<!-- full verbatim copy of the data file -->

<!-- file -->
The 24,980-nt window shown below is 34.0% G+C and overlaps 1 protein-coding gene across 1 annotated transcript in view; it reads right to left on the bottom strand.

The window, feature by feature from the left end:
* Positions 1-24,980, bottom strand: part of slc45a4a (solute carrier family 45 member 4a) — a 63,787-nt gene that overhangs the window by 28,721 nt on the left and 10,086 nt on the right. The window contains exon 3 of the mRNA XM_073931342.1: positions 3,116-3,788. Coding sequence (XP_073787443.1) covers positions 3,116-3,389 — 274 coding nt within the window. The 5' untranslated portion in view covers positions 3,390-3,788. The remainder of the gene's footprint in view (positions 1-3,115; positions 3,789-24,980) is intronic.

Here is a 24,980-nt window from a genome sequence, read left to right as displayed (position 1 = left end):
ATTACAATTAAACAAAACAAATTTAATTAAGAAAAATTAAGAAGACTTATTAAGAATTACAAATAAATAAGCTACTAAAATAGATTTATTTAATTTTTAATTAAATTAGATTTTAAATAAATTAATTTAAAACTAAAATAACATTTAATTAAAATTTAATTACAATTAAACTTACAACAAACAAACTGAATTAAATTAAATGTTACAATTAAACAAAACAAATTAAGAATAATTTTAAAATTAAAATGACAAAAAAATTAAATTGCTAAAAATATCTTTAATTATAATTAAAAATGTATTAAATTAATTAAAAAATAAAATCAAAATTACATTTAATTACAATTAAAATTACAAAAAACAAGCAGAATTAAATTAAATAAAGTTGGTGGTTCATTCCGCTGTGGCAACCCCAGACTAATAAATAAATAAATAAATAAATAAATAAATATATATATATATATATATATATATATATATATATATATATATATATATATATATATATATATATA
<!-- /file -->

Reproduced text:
The 24,980-nt window shown below is 34.0% G+C and overlaps 1 protein-coding gene across 1 annotated transcript in view; it reads right to left on the bottom strand.

The window, feature by feature from the left end:
* Positions 1-24,980, bottom strand: part of slc45a4a (solute carrier family 45 member 4a) — a 63,787-nt gene that overhangs the window by 28,721 nt on the left and 10,086 nt on the right. The window contains exon 3 of the mRNA XM_073931342.1: positions 3,116-3,788. Coding sequence (XP_073787443.1) covers positions 3,116-3,389 — 274 coding nt within the window. The 5' untranslated portion in view covers positions 3,390-3,788. The remainder of the gene's footprint in view (positions 1-3,115; positions 3,789-24,980) is intronic.

Here is a 24,980-nt window from a genome sequence, read left to right as displayed (position 1 = left end):
ATTACAATTAAACAAAACAAATTTAATTAAGAAAAATTAAGAAGACTTATTAAGAATTACAAATAAATAAGCTACTAAAATAGATTTATTTAATTTTTAATTAAATTAGATTTTAAATAAATTAATTTAAAACTAAAATAACATTTAATTAAAATTTAATTACAATTAAACTTACAACAAACAAACTGAATTAAATTAAATGTTACAATTAAACAAAACAAATTAAGAATAATTTTAAAATTAAAATGACAAAAAAATTAAATTGCTAAAAATATCTTTAATTATAATTAAAAATGTATTAAATTAATTAAAAAATAAAATCAAAATTACATTTAATTACAATTAAAATTACAAAAAACAAGCAGAATTAAATTAAATAAAGTTGGTGGTTCATTCCGCTGTGGCAACCCCAGACTAATAAATAAATAAATAAATAAATAAATAAATATATATATATATATATATATATATATATATATATATATATATATATATATATATATATATATATA